Her first two failed marriages rob her of innocence, but they were essential steps towards achieving womanhood and independence. As Janie states later in the book, there are “Two things everybody’s got tuh find themselves. They got tuh go tuh God, and they got tuh find out about livin’ fuh themselves” (Hurston, 192). Janie finds herself through her marriages, which plays an important role in shaping her life. And Janie is now satisfied with herself that she had finally achieved her true love.
She is also free from the repressive marriage she was in and she “she saw beyond that bitter moment a long procession of years to come that would belong to her absolutely, and she opens and spreads her arms out to them in welcome”(67). Louise is ecstatic about her husband’s death because she is free from the marriage she does not want to stay in and she will get to do whatever she
Although she embraces her new found freedoms, she commits suicide at the denouement of the book due to her frustration with the world around her. Many philosophers have dealt with the question of whether to live a life of servitude or to pursue ones greater happiness. Immanuel Kant stipulates that the more people cultivate their reason, the less likely they are to find happiness. Kate Chopin's character Edna tries her entire life to fit in the prescribed mold of the women of her time. She invests so much time into duty and responsibility that she loses any happiness that she could hope to achieve.
In Their Eyes Were Watching God, Zora Neale Hurston created a heroine in Janie Crawford. Janie overcame many obstacles of her time. Acceptance into the community, self-discovery, and courageousness are some of Janie's obstacles. In the beginning of the story, Janie is stifled and does not truly reveal her identity. When caught kissing Johnny Taylor, a local boy, her nanny marries her off to Logan Killicks.
Her last visit however finds her as a completely different person, with a man and a mission. Before even truly greeting her mother and sister, Dee takes photo after photo, artfully framing every shot with both her mother and the house that she loathes, but never allowing herself to be in the picture. This was D... ... middle of paper ... ...nderstand each other’s view or just each other. Dee especially believes that these quilts are a representation of what has been discarded as trash just as her culture has, however what she doesn’t see is she was the first to disregard them just as she did her family. Everyday Use ends with Dee leaving, not with the quilts, thus making room for the new bond between Mama and Maggie.
His death made her finally become content with her life. There is no desire left in her to run away with another man or find somewhere else to go. With the death of Tea Cake, Janie feels a type of freedom she has never had before, and ends her search for the horizons. Overall, the deaths that occur in Janie’s life affect her positively because they help her find her voice, become more independent, and widen her horizons. Death is not something Janie mourns, but something she finds strength in.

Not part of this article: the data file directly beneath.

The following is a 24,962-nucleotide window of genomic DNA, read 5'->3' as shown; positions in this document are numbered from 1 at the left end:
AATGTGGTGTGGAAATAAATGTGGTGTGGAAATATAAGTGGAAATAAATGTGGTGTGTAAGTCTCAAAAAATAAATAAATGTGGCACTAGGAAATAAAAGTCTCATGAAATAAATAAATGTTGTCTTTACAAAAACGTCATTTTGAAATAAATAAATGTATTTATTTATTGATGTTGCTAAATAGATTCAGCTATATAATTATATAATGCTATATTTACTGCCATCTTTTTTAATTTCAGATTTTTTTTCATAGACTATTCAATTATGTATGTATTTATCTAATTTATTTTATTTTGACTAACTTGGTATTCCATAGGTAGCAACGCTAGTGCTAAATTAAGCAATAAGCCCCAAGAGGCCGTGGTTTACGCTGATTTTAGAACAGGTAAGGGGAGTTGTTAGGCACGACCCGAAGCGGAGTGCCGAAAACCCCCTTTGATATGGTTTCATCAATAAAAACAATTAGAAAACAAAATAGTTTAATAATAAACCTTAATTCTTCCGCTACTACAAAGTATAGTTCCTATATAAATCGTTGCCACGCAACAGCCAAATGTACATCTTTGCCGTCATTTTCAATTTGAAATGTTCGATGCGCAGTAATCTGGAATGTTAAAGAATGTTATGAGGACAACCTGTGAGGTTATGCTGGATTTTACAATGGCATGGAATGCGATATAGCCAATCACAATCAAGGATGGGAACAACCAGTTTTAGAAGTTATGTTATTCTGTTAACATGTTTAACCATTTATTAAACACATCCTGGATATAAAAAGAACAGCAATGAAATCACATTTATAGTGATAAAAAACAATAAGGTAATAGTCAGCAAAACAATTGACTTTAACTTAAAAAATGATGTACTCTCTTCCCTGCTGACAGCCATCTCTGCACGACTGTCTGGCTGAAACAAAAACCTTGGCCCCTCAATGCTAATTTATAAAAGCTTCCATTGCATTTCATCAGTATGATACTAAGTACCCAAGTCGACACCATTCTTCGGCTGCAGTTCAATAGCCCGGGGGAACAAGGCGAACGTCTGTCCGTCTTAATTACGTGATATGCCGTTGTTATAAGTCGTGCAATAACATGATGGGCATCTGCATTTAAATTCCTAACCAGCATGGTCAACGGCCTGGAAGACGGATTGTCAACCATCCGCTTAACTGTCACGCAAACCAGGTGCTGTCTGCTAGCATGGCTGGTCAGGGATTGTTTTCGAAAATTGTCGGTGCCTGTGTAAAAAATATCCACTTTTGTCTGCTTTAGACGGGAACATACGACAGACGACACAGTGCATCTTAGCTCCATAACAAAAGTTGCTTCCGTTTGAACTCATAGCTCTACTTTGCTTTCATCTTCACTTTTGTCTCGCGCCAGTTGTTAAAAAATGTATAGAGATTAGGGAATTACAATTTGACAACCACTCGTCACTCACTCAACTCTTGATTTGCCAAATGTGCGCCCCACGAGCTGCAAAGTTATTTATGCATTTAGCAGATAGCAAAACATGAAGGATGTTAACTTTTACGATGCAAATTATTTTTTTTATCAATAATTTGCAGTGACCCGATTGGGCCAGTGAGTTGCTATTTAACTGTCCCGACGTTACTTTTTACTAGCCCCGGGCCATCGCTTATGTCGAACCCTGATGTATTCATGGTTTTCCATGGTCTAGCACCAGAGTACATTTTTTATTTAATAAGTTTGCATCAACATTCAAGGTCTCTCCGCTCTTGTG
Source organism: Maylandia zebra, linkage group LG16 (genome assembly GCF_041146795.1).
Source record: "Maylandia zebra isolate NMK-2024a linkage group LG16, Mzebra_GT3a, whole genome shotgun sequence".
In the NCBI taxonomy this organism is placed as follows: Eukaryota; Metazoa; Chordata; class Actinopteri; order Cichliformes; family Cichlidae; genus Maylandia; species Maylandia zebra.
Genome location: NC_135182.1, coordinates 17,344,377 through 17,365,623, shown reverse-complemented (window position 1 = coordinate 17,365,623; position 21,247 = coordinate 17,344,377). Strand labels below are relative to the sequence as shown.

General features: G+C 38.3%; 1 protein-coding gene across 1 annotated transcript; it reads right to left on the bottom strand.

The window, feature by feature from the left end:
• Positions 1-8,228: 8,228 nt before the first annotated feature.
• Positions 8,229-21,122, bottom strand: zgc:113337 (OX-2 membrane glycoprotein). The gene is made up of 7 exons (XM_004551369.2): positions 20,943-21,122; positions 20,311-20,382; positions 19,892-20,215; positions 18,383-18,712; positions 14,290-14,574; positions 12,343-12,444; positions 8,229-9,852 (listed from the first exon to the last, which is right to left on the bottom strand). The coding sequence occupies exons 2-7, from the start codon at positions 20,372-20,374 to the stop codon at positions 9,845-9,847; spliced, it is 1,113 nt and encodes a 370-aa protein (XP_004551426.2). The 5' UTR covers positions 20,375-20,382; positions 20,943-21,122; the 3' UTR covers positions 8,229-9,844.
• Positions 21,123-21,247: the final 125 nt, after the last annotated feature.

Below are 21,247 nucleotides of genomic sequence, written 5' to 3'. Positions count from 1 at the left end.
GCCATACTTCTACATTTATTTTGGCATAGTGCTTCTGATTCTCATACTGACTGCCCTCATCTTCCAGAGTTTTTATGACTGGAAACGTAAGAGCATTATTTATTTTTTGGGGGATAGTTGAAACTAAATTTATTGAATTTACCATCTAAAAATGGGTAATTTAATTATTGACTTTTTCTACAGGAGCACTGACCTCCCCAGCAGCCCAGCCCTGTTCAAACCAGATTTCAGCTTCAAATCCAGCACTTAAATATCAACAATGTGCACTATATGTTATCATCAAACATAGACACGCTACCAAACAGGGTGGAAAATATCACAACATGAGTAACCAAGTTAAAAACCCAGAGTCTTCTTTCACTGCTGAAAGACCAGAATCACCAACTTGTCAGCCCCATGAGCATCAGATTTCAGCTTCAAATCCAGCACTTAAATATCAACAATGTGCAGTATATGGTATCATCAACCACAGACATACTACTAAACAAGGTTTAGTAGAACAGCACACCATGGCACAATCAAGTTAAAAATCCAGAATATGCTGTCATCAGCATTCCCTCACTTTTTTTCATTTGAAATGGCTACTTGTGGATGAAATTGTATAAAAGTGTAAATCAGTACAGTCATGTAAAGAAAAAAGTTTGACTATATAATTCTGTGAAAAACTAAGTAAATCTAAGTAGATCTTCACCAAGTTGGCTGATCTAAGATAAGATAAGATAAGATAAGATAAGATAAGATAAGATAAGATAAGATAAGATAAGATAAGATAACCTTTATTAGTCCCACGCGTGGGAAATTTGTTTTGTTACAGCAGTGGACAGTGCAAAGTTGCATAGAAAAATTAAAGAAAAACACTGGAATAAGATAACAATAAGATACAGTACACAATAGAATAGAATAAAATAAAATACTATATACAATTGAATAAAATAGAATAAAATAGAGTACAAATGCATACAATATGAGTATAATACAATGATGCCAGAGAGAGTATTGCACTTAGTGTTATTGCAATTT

She discussed the gossip with her friend Pheoby and decided the love she felt for Tea Cake was more important than their opinions. Almost without hesitation, Janie left Eatonville to marry Tea Cake. He introduced her to a different way of living, up to this point Janie had lived a life of leisure as far as finance goes. For a minute she fears Tea Cake may be after her money, though he reassures her that his only intent is to make her happy. Janie’s immense love for Tea Cake makes “her soul [crawl] out from its hiding place”(128), which brings her closer to her true self.
Jane Eyre “Jane Eyre” by Charlotte Bronte is a novel about an orphan girl growing up in a tough condition and how she becomes a mature woman with full of courage. Her life at Gateshead is really difficult, where she feels isolated and lives in fear in her childhood. Her parents are dead when she was little, her dead uncle begged his evil wife, Mrs. Reed, to take care of Jane until she becomes an adult. But Mrs. Reed does not keep her promise, no one treats Jane like their family members even treats her less than a servant. By the end of this essay it will be proven that Jane’s life at Gateshead has shaped her development as a young woman and bildungsroman.
She finally accepts the love when, “After a long time of passive happiness, she got up and opened the window and let Tea Cake mount to the sky on a wind. That was the beginning of things” (Hurston 107). Having finally experienced the love she had always dreamed of, she only enjoyed it for a short while. As she buries the love of her life, “Janie bought him a brand new guitar and put it in his hands” (Hurston 189) she leaves with the satisfaction of knowing true love. Janie is on a quest for love her whole life and when she finds it, it is the best thing to ever happen to her.
The book, Their Eyes Were Watching God by Zora Neale Hurston is about Janie Crawford and her quest for self-independence and real love. She finds herself in three marriages, one she escapes from, and the other two end tragically. And throughout her journey, she learns a lot about love, and herself. Janie’s three marriages were all different, each one brought her in for a different reason, and each one had something different to teach her, she was forced into marrying Logan Killicks and hated it. So, she left him for Joe Starks who promised to treat her the way a lady should be treated, but he also made her the way he thought a lady should be.